Tangibly understanding intangible complexities: Designing for distributed autonomous organizations

Bettina Nissen, Ella Tallyn and Kate Symons, University of Edinburgh

New digital technologies such as Blockchain and smart contracting are rapidly changing the face of value exchange, and present new opportunities and challenges for designers. Designers and data specialists are at the forefront of exploring new ways of exchanging value, using Blockchain, cryptocurrencies, smart contracting and the direct exchanges between things made possible by the Internet of Things (Tallyn et al. 2018; Pschetz et al. 2019).

For researchers and designers in areas of Human Computer Interaction (HCI) and Interaction Design to better understand and explore the implications of these emerging and future technologies as Distributed Autonomous Organisations (DAOs) we delivered a workshop at the ACM conference Designing Interactive Systems (DIS) in Edinburgh in 2017 (Nissen et al. 2017). The workshop aimed to use the lens of DAOs to introduce the principle that products and services may soon be owned and managed collectively and not by one person or authority, thus challenging traditional concepts of ownership and power.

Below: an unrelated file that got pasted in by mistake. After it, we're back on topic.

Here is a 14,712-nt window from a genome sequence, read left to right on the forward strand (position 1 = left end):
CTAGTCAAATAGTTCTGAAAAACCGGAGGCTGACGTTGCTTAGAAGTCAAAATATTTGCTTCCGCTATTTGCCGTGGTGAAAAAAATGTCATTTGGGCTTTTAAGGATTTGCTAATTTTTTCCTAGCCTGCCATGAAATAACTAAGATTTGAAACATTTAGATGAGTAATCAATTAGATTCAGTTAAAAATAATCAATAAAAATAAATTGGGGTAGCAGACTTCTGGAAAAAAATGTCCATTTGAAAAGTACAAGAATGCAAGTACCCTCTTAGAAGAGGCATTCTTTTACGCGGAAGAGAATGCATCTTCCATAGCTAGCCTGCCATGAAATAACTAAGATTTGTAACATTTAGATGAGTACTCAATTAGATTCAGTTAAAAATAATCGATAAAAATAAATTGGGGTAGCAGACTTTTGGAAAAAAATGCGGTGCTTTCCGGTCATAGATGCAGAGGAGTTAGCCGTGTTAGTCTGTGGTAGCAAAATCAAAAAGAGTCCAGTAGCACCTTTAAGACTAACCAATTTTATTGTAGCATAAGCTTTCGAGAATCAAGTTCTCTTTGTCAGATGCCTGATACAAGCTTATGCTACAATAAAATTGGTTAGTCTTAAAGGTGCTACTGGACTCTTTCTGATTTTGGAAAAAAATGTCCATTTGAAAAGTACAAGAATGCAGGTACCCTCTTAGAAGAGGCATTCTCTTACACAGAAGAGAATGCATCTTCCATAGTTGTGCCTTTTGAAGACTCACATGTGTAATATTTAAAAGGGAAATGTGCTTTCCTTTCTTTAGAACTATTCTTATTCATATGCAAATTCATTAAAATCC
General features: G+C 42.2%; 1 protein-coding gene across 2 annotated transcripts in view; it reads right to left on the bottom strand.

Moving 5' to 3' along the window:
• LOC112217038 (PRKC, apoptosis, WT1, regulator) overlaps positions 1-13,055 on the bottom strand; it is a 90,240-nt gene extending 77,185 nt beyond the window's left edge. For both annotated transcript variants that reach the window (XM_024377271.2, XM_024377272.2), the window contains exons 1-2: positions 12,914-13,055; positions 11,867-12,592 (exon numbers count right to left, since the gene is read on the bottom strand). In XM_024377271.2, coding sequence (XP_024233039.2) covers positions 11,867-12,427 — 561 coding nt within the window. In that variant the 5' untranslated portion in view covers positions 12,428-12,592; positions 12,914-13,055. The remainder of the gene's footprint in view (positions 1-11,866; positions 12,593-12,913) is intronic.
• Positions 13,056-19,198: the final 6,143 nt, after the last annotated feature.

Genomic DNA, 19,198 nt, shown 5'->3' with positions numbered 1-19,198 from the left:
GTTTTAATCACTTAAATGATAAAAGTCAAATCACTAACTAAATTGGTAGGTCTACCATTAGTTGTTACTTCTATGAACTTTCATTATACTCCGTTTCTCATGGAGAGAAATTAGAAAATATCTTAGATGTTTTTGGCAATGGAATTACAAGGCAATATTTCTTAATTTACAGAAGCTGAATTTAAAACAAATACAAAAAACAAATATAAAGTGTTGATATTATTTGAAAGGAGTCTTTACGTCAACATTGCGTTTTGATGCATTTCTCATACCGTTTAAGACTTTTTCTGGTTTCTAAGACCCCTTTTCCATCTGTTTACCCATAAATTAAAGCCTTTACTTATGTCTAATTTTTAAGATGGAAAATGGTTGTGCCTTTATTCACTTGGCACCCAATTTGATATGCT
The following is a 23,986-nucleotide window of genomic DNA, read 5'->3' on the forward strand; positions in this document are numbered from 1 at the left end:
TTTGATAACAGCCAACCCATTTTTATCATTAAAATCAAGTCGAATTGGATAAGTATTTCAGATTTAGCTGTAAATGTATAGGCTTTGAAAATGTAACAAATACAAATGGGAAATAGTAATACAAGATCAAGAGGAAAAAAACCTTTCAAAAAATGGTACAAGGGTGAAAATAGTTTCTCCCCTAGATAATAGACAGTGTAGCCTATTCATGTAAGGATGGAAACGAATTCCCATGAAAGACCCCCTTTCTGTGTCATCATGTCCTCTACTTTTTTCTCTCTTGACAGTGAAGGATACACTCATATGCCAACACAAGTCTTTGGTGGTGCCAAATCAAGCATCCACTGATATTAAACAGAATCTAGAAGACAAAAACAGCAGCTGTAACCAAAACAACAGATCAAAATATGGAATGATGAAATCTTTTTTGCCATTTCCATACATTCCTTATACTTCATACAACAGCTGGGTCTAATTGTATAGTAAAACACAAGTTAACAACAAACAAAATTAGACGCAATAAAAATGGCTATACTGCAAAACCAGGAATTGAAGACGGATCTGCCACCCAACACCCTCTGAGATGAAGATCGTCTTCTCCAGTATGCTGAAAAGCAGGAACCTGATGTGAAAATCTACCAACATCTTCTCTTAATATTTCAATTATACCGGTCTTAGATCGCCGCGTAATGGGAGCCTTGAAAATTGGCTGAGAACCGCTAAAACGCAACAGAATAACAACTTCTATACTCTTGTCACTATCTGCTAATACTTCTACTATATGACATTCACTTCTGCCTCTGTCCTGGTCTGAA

The workshop builds on established HCI research exploring the role of technology in financial interactions and designing for the rapidly changing world of technology and value exchange (Kaye et al. 2014; Malmborg et al. 2015; Millen et al. 2015; Vines et al. 2014). Beyond this, the HCI community has started to explore these technologies beyond issues of finance, money and collaborative practice, focusing on the implications of these emerging but rapidly ascending distributed systems in more applied contexts (Elsden et al. 2018a).

By bringing together designers and researchers with different experiences and knowledge of distributed systems, the aim of this workshop was two-fold. First, to further understand, develop and critique these new forms of distributed power and ownership and second, to practically explore how to design interactive products and services that enable, challenge or disrupt existing and emerging models.